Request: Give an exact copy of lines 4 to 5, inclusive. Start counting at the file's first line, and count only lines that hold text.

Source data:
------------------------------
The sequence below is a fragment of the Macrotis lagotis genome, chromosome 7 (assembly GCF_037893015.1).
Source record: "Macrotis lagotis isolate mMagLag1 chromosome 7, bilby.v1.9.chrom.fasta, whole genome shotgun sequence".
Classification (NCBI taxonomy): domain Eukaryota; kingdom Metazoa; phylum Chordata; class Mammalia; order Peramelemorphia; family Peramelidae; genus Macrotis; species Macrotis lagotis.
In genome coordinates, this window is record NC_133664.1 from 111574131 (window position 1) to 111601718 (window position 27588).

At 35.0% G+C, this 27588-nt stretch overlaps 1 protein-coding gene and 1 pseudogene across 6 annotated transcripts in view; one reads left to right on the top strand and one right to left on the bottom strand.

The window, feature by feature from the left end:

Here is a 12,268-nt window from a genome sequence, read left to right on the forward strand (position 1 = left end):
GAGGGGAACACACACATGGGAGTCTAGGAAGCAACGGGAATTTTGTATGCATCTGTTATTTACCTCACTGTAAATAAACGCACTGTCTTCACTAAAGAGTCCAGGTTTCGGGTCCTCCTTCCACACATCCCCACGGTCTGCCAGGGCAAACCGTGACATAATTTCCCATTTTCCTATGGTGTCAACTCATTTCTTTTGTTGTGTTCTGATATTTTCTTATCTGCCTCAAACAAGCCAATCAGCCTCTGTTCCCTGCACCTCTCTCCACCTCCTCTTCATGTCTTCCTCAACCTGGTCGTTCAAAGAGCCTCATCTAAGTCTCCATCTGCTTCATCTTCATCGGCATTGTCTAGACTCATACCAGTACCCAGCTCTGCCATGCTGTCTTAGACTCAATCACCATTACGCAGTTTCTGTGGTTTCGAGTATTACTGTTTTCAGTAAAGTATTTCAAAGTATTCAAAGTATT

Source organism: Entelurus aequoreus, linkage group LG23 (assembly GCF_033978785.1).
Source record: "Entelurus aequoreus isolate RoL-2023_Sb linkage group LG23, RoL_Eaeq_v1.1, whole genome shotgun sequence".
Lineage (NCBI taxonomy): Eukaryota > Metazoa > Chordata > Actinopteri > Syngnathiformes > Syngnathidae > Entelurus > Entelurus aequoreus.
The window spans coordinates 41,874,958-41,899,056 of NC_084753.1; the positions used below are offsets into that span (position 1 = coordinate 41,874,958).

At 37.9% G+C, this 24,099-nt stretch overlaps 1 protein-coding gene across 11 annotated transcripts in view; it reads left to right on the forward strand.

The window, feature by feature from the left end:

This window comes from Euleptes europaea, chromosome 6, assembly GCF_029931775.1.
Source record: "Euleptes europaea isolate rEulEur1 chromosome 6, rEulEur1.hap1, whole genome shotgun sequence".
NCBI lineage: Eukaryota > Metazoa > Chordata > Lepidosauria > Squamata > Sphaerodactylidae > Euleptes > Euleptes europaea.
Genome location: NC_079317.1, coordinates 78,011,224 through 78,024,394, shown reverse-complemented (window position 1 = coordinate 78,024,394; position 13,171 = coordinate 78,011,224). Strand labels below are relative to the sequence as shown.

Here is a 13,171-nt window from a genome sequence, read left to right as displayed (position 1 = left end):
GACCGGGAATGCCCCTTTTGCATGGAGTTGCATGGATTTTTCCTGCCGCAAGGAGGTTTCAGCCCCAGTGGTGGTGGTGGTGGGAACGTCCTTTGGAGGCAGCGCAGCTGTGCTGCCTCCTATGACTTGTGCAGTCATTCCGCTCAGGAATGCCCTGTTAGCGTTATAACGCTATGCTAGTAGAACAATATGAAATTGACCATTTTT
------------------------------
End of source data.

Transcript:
In genome coordinates, this window is record NC_133664.1 from 111574131 (window position 1) to 111601718 (window position 27588).

At 35.0% G+C, this 27588-nt stretch overlaps 1 protein-coding gene and 1 pseudogene across 6 annotated transcripts in view; one reads left to right on the top strand and one right to left on the bottom strand.